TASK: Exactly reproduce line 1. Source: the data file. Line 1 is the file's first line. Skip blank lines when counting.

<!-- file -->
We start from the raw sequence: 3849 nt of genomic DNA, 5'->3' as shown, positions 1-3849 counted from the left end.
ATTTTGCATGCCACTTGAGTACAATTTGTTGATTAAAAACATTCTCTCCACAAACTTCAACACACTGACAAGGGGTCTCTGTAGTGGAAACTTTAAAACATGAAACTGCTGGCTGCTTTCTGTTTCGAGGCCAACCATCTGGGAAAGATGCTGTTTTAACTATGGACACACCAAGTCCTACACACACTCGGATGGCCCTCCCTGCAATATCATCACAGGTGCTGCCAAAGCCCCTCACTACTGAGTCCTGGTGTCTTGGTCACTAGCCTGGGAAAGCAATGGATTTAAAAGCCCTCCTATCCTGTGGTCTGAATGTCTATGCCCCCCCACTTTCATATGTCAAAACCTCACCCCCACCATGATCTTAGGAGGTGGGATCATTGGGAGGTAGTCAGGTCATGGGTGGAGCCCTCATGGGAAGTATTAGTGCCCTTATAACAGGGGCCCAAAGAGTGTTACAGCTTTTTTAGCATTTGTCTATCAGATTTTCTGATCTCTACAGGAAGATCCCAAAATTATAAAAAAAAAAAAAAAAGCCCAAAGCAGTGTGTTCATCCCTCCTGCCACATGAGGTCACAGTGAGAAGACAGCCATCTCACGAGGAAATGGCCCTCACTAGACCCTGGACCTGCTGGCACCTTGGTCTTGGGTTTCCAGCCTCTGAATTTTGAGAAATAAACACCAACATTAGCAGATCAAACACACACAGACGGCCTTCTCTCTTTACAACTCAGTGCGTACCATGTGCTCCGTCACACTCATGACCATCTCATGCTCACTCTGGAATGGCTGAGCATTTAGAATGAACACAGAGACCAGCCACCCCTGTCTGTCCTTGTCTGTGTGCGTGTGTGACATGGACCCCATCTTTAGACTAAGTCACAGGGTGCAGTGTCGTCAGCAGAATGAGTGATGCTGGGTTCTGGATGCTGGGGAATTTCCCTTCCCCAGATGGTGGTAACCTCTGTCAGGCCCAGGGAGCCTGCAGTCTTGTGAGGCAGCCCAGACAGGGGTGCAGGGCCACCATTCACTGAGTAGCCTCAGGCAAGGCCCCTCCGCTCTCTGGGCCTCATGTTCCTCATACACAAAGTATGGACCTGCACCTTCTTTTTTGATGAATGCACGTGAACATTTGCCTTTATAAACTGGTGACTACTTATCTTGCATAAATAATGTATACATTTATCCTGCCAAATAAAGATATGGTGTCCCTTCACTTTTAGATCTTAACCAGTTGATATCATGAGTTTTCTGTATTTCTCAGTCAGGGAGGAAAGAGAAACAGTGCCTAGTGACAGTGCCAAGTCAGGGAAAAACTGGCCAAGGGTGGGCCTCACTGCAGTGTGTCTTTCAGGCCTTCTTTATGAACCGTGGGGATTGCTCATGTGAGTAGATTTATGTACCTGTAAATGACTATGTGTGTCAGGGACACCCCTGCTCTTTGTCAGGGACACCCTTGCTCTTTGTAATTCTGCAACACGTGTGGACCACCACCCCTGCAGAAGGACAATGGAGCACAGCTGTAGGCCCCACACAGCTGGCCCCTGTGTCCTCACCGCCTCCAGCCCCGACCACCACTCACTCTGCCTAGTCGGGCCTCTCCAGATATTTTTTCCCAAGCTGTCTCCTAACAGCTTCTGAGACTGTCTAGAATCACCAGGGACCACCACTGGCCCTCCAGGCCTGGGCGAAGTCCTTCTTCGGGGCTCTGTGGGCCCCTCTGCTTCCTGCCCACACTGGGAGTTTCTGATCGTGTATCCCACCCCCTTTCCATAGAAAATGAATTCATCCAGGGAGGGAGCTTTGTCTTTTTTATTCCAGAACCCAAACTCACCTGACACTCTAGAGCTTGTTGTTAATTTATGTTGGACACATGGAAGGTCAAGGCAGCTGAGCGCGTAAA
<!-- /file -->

We start from the raw sequence: 3849 nt of genomic DNA, 5'->3' as shown, positions 1-3849 counted from the left end.